Modesty doesn’t stop me from mentioning that tools like our very own Magnify (Touchstone) help resolve this issue, but nevertheless, the use of Inline XBRL takes away almost all of those concerns. It makes this process much simpler. The information that is marked up can, almost trivially, be identified and, vitally, the marked up information is exactly the same as the information that you read, simply because it is the same information. It works for text as well as for numbers. Inline XBRL also lets you incorporate web friendly navigation. You can, for example, have a report span multiple pages of HTML but be collated on the fly at the time of consumption into a single XBRL document.

Some regulators, by the way, have been getting around this problem, with what is in effect a parallel process i.e.: by asking companies to file a PDF document with full visual fidelity at the same time as the XBRL document. After all, the PDF looks and feels the way the preparer wanted it to and the XBRL is structured and contains the same information in a format that can be easily analysed. Honestly, this is not a great idea. It adds work to already overworked finance and compliance teams and, perhaps worse, creates uncertainty – what do you do if you have inconsistencies between the documents? Inline XBRL solves these problems.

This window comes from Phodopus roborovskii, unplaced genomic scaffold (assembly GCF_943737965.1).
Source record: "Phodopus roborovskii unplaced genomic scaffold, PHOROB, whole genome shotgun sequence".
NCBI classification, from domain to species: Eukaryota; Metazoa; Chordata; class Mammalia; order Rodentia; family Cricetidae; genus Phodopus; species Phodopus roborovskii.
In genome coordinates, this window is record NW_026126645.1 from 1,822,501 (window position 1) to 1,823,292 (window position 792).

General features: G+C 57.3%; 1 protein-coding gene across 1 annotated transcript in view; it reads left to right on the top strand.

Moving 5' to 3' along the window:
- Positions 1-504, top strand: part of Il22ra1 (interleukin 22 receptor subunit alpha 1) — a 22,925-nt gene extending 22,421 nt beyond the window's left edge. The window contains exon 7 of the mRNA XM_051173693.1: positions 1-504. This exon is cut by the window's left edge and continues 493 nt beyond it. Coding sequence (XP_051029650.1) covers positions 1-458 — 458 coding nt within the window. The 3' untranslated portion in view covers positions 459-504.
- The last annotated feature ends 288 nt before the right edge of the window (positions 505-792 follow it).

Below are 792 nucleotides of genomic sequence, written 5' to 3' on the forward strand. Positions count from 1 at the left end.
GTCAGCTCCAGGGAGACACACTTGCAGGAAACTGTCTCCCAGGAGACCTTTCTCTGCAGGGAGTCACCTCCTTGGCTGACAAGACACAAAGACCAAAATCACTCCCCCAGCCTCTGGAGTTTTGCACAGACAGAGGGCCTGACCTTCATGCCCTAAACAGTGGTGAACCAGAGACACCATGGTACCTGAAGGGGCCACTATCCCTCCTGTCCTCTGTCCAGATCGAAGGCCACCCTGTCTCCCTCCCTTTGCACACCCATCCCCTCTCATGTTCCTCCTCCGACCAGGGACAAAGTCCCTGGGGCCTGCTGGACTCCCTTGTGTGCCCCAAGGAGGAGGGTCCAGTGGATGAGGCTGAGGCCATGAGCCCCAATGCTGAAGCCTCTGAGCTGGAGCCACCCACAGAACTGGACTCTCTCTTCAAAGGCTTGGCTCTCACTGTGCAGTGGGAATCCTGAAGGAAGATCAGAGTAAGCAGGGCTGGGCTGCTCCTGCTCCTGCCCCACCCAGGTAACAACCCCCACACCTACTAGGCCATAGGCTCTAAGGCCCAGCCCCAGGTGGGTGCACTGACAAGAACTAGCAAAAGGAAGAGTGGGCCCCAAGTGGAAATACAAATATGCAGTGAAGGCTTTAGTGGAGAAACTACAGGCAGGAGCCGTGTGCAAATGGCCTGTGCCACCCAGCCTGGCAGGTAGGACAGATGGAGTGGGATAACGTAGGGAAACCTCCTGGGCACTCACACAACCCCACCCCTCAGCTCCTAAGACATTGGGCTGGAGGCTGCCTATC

My next article will look at why Inline XBRL is easier for Accounting Software Vendors to implement.

Preserving company-specific formatting decisions

In my last blog, I posed the question Why use Inline XBRL? Of course, one of the key reasons is that you can incorporate company-specific formatting decisions in your report.